The Honda Clarity Fuel Cell represented a step forward for hydrogen fuel cell vehicles, and for a standalone green car product line. Like the Prius being offered in four technologies (including the refreshed Prius Prime plug-in hybrid), the Clarity will later come out in all-electric and plug-in hybrid versions. Honda sees the Clarity as its brand offering three electric variants, with the first one, the Clarity Fuel Cell, having the best mileage in its class. The Clarity Fuel Cell has 366 miles of range in the EPA rating, which beats the Toyota Mirai and Hyundai Tucson Fuel Cell. This car faces the challenges of all fuel-cell vehicles: limited fueling stations beyond California, and making the big leap to get car buyers to take the new technology seriously. Electric vehicles are making strides forward beyond early adopters, but that’s taken nearly six years through what is now a wide range of product offerings, charging infrastructure improvements and expansion, competitive pricing, and hands-on experience with the technology.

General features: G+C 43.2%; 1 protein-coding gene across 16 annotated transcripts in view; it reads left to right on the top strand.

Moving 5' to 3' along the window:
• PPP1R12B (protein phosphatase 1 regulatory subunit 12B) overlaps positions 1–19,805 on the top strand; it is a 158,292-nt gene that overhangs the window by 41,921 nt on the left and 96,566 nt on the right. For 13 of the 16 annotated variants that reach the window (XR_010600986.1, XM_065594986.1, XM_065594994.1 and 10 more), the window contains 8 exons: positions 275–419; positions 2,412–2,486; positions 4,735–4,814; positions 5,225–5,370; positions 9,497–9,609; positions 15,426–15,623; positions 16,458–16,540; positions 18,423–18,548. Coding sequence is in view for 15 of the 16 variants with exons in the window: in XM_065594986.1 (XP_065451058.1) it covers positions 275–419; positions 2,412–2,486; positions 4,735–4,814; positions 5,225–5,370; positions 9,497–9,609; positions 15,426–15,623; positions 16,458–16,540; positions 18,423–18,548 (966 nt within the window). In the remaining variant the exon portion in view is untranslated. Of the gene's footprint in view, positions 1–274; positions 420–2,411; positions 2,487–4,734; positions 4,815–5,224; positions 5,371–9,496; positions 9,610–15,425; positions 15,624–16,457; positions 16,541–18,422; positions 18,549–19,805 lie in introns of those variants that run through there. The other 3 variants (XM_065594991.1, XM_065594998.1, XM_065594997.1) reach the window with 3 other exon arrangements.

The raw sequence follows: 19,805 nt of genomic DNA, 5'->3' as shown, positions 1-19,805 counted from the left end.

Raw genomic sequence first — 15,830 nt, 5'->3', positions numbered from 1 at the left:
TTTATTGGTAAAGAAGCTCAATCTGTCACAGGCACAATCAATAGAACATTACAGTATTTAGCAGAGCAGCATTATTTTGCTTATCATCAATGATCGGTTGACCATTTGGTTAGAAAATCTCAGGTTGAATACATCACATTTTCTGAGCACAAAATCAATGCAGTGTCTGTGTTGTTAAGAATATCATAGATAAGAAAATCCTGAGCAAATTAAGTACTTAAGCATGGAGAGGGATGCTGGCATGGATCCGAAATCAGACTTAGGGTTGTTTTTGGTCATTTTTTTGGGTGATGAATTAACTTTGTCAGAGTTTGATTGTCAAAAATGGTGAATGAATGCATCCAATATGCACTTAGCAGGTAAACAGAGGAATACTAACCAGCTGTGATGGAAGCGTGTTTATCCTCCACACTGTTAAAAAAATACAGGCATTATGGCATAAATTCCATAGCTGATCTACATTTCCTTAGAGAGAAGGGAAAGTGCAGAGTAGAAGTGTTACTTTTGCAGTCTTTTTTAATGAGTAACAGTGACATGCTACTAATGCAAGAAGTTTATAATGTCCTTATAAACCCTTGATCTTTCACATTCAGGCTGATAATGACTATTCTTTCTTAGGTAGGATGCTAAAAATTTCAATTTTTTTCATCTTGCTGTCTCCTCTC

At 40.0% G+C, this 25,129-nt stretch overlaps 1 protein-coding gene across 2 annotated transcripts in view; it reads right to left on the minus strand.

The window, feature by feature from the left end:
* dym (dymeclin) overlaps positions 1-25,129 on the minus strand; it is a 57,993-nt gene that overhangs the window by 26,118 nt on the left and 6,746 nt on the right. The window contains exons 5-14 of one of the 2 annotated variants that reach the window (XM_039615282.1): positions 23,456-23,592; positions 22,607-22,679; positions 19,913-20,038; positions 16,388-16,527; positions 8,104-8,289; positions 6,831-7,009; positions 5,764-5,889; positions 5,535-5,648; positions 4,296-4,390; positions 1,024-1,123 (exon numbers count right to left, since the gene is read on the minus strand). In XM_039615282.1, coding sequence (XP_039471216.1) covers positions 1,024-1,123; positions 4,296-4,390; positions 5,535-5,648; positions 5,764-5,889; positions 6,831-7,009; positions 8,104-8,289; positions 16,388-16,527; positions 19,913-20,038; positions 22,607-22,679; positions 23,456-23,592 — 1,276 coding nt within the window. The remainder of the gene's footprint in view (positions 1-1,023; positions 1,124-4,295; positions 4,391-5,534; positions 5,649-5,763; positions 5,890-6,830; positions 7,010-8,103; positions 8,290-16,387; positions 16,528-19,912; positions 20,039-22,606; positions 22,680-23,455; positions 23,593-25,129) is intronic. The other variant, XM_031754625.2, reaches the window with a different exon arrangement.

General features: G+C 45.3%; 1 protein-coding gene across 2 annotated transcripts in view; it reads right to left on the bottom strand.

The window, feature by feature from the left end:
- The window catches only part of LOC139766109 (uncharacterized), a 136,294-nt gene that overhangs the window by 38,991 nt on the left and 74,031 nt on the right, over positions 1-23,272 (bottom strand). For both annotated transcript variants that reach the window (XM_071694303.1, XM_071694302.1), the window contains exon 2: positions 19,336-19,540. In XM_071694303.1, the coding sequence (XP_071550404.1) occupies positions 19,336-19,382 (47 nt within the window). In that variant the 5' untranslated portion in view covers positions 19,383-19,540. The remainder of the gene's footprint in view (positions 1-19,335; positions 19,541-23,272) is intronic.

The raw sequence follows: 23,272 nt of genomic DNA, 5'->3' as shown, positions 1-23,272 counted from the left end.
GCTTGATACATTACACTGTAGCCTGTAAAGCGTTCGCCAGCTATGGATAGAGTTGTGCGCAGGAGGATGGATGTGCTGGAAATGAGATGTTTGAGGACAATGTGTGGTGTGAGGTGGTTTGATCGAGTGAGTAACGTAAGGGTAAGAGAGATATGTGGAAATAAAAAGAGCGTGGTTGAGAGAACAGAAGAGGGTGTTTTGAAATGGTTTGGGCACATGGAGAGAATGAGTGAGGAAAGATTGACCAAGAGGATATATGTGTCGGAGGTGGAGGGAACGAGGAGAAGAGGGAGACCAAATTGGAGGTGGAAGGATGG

The unexpected victory of the Trump campaign will take a while to be sorted out for advocates of clean transportation and energy. Trump’s nomination of Scott Pruitt to the Environmental Protection Agency was the first blow, along with the impression gained that the 54.5 mpg by 2025 phase two period for 2022-25 vehicles would be postponed and softened. Pruitt and other agency appointments have been distressing for environmental and cleantech groups. The latest news has included acting EPA Assistant Administrator Janet McCabe telling the Alliance of Automobile Manufacturers in a letter that the agency won’t be extending the deadline for a review of the fuel economy and emissions standards. National Highway Traffic Safety Administration has gone in the other direction – that enforcement agency is postponing the enforcement of the rules starting with 2015 model year vehicles to the 2019 model year; and NHTSA will allow for more input from automakers in the rule-making process on clarifying discrepancies between the greenhouse gas emissions standards regulated by the EPA and the fuel-economy standards enforced by NHTSA. Automotive executives, including Tesla CEO Elon Musk, are taking a business-first approach to dealing with the Trump administration. Musk, along with GM CEO Mary Barra and Uber CEO Travis Kalanick, accepted Trump’s invitation to participate in a Strategic and Policy Forum that frequently will advise him on economic issues and jobs growth.